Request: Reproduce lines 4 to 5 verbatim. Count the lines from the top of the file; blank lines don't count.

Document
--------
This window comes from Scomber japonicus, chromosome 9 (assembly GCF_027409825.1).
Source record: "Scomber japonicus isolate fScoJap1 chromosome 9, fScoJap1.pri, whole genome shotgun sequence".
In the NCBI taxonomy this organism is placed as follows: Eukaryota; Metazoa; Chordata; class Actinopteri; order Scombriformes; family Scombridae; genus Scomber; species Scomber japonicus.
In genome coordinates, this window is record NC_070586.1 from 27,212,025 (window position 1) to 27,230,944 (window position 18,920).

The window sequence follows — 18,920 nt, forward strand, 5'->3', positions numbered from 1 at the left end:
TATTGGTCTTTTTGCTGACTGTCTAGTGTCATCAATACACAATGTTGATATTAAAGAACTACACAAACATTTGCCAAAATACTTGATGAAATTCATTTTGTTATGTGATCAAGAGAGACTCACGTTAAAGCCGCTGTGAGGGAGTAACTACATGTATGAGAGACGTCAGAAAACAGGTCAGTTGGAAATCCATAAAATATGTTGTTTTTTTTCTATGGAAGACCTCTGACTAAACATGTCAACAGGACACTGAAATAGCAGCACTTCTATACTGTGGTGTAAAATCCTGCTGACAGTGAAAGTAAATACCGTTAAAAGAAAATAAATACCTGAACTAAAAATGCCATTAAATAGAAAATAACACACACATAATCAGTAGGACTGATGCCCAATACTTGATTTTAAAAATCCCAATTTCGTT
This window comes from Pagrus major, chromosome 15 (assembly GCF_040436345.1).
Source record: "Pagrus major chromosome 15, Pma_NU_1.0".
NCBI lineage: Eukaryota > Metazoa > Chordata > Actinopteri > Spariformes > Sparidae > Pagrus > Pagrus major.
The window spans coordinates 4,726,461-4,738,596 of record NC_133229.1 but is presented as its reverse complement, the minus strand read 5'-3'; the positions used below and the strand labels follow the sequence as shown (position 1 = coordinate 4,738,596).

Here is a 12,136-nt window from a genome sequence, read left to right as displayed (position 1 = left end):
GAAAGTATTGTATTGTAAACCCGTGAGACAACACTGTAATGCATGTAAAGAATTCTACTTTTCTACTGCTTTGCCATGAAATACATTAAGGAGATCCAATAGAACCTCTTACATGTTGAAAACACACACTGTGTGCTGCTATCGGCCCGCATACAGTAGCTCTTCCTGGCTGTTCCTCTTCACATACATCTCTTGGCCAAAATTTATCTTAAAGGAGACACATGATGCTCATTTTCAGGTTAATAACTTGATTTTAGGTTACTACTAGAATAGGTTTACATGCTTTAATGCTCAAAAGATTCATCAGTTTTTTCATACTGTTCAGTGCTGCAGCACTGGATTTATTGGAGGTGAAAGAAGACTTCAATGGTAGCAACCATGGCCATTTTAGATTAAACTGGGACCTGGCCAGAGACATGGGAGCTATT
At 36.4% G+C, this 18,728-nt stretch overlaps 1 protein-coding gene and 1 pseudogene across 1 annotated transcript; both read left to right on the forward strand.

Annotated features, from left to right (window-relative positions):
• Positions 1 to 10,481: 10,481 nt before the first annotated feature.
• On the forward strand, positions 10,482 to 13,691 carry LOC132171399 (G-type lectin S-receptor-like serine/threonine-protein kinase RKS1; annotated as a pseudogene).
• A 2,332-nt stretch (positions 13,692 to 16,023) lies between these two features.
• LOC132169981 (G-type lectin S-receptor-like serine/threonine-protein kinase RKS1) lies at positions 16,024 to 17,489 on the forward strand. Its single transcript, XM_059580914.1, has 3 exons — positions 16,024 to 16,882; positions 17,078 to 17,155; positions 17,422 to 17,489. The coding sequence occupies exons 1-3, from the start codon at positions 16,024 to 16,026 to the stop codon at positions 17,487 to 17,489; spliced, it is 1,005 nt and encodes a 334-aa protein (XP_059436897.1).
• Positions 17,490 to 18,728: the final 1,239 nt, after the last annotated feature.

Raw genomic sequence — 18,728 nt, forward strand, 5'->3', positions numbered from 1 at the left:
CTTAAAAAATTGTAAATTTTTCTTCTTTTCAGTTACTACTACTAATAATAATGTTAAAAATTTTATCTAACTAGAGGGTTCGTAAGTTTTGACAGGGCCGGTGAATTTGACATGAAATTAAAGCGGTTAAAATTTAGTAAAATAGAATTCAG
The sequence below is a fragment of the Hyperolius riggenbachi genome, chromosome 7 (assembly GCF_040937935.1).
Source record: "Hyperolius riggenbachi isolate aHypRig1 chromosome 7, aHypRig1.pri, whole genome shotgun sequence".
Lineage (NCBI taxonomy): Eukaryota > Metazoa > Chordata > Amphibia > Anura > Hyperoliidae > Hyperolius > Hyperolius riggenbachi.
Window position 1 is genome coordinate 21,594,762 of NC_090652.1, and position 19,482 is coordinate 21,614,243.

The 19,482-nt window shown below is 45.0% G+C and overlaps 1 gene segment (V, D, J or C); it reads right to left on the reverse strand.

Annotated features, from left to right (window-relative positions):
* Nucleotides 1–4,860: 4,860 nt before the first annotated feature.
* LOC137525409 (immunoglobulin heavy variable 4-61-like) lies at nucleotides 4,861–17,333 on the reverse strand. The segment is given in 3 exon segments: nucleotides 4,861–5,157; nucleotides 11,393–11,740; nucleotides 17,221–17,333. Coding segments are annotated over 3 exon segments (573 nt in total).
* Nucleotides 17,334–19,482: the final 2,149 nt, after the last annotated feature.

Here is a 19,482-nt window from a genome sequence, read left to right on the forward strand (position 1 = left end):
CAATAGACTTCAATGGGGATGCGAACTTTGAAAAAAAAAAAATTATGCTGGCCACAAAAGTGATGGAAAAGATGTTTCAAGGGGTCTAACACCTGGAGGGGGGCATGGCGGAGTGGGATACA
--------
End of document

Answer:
In genome coordinates, this window is record NC_070586.1 from 27,212,025 (window position 1) to 27,230,944 (window position 18,920).

The window sequence follows — 18,920 nt, forward strand, 5'->3', positions numbered from 1 at the left end: